Here are the few simple rules that we try to follow.

    Compilation and type checking with Google Closure Compiler in ADVANCE mode

    We use vanilla JavaScript. No TypeScript. There are reasons for this. Nothing against TypeScript actually. We use Google Closure Compiler to compile each and every extension.

    Here is an example of a declaration of an “interface method”

     * Loads the given url and returns a Promise that when resolved will provide the caller with a {@link IS.StepsTree.StepData}.
     * @export
     * @param  {string|File} file - url to the file or a DOM File object to be loaded
     * @return {Promise} Promise that when resolved will provide a {@link IS.StepsTree.StepData} which is the root step
    IS.StepsTree.IProvider.prototype.getStepsTree = function(file) {};

    Looking at the code we have the jsdoc annotations like “@param”, “@return”, “@export”. These are annotations that GCC understands and will check. It will check if the param is of the given type, it will check if the returned value is of the given type. It will check if the classes that implement this interface actually implement it.

    Google Closure Compiler (GCC) will check if we are trying to access properties and methods that are not available.

    As a general rule of thumb – compilers are strict. If they understand your code, and compile it, then your code fulfills a bare minimum of requirements.

    GCC has helped us a lot. It takes some time to get used to it and to learn all the annotations and how to use them and how to develop SDK and libraries that are compiled, but it pays off. I’ve previously shared about our experience with GCC. Here is one lecture that I gave a few times – https://github.com/thebravoman/google-closure-compiler-presentation/blob/main/gcc_presentation.md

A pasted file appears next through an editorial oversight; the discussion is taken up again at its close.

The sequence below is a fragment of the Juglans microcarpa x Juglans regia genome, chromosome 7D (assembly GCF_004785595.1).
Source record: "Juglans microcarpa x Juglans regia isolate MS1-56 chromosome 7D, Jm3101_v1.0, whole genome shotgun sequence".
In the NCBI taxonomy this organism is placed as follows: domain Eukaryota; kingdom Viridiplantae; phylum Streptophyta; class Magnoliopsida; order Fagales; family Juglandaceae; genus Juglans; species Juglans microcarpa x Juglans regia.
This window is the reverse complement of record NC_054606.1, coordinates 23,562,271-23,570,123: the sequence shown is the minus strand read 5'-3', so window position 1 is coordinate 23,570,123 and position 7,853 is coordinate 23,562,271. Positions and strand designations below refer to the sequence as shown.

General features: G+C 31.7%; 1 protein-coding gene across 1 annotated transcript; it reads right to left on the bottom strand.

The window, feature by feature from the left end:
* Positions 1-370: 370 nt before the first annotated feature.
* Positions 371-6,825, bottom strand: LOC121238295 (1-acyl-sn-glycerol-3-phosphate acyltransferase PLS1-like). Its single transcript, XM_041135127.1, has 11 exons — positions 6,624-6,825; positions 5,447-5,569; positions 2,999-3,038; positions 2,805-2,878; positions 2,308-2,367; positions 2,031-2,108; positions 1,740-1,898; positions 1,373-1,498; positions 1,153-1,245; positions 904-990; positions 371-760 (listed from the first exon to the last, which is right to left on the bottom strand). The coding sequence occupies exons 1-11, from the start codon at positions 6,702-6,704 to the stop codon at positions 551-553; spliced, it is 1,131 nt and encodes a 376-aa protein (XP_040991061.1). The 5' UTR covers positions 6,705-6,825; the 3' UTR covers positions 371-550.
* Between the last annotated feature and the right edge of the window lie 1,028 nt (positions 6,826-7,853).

Each extension is tested in isolation only with its direct dependencies available

    The navigation extensions are located in the repo “is-navigation”. When we test the functionality of the “Next” button we don’t expect to also have the “Fullscreen” or the “Animations” extensions available.

    Each extension is tested automatically in isolation, because each extension should work on its own given that it is the only extension that is installed (and the direct dependencies of course). Which makes sense. We are building a framework, a platform. When we have a framework, platform or even OS we should be able to install one extension, app, or program and they should be able to work on their own.

    For testing the extensions we use Jasmine and Teaspoon and I wrote an article about how and why we do it.

    All extensions are tested together in the ‘release_pack’

    What teams building platforms and frameworks quickly find out is that all the extensions and apps can work separately, but there are a lot of cases where if you put them all together and install them, things start to get more difficult. An example are all the different problems different OS have. One program is affecting another program in an unpredictable way.

    So we’ve build the is-release_pack. What it does is to put all the extensions together and to run a few basic tests on all of them.

    It contains 1-2 specs that check that each extension is working in the general case and probably one or two very specific cases. All the other specific cases are tested in the extensions, not in the “release_pack”. We push everything we can to the specs of the specific extension, but we have a few “integration” specs that are in the is-release_pack. And it is beautiful.

    The downside of integration specs

    There is one major downside with integration specs:

    All of us, developers, are lazy when it comes to really building it right. Once we build the feature and we see that it is working after a day of work there is little motivation in us to spend the next 3 days on building it right. It just feels so go to have it working that you commit and move on to the next thing.